On the singer's 45th we look at how
Back in 2004, New York rap guru, Nas canceled a scheduled performance on BBC's esteemed music discovery show Later...With Jools Holland.
The studio was crunched for time, so they asked a young starving singer/songwriter named KT Tunstall to fill the last-minute slot. Tunstall had just 24 hours to prepare and unveiled "Black Horse And The Cherry Tree" the next day. The performance became iconic and was a smash hit, and she captivated the world with her honeyed blend of rock, folk, and soul –and not to mention her then-groundbreaking use of loop pedaling, which still to this day puts the tepid talents of Ed Sheeran to shame.
The introductory performance came on the eve of Eye to the Telescope's release and was so compelling that it gassed-up a mild wave of anticipation for Tunstall's debut.
Eye to the Telescope was an international smash. It was nominated for a Mercury Prize, and Tunstall was nominated for "Best Female Pop Vocal Performance" at the 2007 Grammy Awards, among other esteemed accolades. Her singles "Black Horse and the Cherry Tree," "Other Side of the World," and "Suddenly I See" all garnered critical and commercial acclaim, with the latter featured as the official campaign song for Hillary Clinton's 2008 presidential campaign.
But the singer, who celebrates her 45th birthday today, has continued to lead an ingenious career since her debut, despite diminutive returns in the form of Grammy noms and mainstream recognition since 2007.
2010's Tiger Suit found KT experimenting with what she called "nature techno," melding her slick guitar work with tribal chants and thick techno bass. Then in 2013, she stripped down completely with Invisible Empire // Crescent Moon, a sparse folk album with soft guitars that found a grieving KT Tunstall speaking with heart-wrenching sincerity about her divorce and sudden loss of her father. The album even included an eerie remix of Don Henley's "Boys In The Summer" that reimagined the lyrics as pangs of bitter nostalgia.
In a renegade fashion, she then "sold everything" and moved from the UK to Los Angeles, where she relaxed and studied the art of movie soundtracks before casually penning scores for blockbuster hits like Bad Moms. She returned in 2016 with KIN, a bubbly record that swapped out KT's gritty rock and roll for "relentlessly upbeat" pop music without being the least bit cheesy about it. The effort once again transcended anyone's expectations. "The album is a power-pop gem," wrote Rolling Stone.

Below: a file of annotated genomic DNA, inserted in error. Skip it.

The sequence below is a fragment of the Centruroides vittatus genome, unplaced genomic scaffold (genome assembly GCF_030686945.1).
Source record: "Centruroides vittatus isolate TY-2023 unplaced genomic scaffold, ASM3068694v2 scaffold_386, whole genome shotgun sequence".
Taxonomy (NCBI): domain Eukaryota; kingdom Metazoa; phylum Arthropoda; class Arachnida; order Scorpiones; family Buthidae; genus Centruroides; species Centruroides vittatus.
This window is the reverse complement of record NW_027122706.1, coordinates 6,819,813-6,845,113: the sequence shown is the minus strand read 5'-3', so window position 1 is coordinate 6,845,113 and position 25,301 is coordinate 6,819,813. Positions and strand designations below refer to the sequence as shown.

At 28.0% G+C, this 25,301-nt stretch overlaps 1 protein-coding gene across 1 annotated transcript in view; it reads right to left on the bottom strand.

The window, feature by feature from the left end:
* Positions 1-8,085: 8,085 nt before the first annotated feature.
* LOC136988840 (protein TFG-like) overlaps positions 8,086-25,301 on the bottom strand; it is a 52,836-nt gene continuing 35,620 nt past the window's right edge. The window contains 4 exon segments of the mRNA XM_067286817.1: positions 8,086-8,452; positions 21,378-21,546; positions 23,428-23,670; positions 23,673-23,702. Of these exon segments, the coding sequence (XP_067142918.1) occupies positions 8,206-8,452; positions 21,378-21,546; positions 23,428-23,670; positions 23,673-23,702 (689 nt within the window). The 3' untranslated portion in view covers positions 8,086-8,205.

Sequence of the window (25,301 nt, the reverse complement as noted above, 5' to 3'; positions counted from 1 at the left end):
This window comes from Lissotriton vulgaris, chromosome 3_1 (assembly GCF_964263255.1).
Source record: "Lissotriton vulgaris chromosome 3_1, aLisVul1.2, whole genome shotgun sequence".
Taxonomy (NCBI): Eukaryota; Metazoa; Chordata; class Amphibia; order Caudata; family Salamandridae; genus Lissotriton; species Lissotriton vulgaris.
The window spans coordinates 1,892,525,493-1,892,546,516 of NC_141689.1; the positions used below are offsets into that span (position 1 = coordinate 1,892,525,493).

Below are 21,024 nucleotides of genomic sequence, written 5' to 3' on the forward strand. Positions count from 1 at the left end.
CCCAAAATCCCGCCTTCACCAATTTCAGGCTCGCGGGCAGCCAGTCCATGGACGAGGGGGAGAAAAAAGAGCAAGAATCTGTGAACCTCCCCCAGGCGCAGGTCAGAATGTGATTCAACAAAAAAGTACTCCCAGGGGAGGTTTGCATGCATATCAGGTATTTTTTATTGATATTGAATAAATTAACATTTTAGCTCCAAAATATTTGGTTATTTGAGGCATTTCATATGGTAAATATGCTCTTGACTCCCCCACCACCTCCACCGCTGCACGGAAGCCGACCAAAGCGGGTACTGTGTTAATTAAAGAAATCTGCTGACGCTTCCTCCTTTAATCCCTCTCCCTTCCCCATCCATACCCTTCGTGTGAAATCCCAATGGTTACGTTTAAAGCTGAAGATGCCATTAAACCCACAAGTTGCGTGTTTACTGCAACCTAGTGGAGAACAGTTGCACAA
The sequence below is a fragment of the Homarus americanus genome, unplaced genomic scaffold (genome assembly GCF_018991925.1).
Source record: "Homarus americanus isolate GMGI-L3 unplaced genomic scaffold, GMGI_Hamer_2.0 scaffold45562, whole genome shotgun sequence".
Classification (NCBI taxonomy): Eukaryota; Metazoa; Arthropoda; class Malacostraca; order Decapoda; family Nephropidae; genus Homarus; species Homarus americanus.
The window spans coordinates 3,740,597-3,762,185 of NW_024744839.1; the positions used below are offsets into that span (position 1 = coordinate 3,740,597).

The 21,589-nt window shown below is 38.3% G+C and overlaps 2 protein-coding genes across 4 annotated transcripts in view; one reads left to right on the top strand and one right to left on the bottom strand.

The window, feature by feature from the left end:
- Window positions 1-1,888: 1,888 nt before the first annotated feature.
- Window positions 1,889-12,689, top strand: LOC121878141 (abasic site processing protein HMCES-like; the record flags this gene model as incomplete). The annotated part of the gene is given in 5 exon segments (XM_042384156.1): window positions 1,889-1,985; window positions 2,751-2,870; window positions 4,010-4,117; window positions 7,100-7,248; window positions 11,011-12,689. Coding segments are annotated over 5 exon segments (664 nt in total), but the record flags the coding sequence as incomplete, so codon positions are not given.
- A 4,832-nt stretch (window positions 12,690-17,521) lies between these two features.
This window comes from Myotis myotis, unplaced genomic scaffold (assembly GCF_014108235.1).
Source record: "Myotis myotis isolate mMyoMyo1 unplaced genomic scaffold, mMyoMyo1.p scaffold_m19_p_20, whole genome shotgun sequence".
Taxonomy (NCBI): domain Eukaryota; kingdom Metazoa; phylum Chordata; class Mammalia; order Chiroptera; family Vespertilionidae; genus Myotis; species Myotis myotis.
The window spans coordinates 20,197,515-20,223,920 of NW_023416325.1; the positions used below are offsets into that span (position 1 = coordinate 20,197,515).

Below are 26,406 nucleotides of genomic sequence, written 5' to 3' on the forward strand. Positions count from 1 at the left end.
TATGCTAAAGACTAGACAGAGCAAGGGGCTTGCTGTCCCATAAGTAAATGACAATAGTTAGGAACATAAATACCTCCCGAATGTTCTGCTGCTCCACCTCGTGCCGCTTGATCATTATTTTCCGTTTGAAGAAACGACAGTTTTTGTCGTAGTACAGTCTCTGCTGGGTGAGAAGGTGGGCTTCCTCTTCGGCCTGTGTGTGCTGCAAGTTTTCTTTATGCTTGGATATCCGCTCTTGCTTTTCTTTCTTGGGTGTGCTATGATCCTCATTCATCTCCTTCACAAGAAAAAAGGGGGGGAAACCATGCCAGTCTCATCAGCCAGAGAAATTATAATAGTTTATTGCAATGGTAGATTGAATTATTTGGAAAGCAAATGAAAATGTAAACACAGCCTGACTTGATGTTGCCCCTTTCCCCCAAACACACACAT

KT Tunstall - Wash Ya Hands ft. Grace Savage, The Freelance Hellraiser www.youtube.com
In 2018, she dug even deeper into her rock and roll backbone with WAX, a grisly rock record that sounds like Janis Joplin and Joan Jett had a baby. She also experimented with interpretive dance in 2018, and at the beginning of this month released an infectious COVID-themed diddy titled "Wash Ya Hands" that takes itself 100% seriously: "If you gotta cough, don't be dumb, and don't forget your thumbs!"
So on the lovely KT Tunstall's birthday, we remind the public that she is a transcendent force in music and an artist that has continued to bust through the barriers the public tries to keep around her. Musicality aside, the woman is dripping in charisma as a result of her unique life experiences. Before she was famous, she worked with a slew of upcoming indie bands and even toured with a klezmer band named Oi Va Voi before diving into her solo career. KT, who was put up for adoption at 18 days old, recently discovered she has two half-sisters she never knew existed.
To the versatile and bada*** KT Tunstall, we wish her a happy 45th birthday!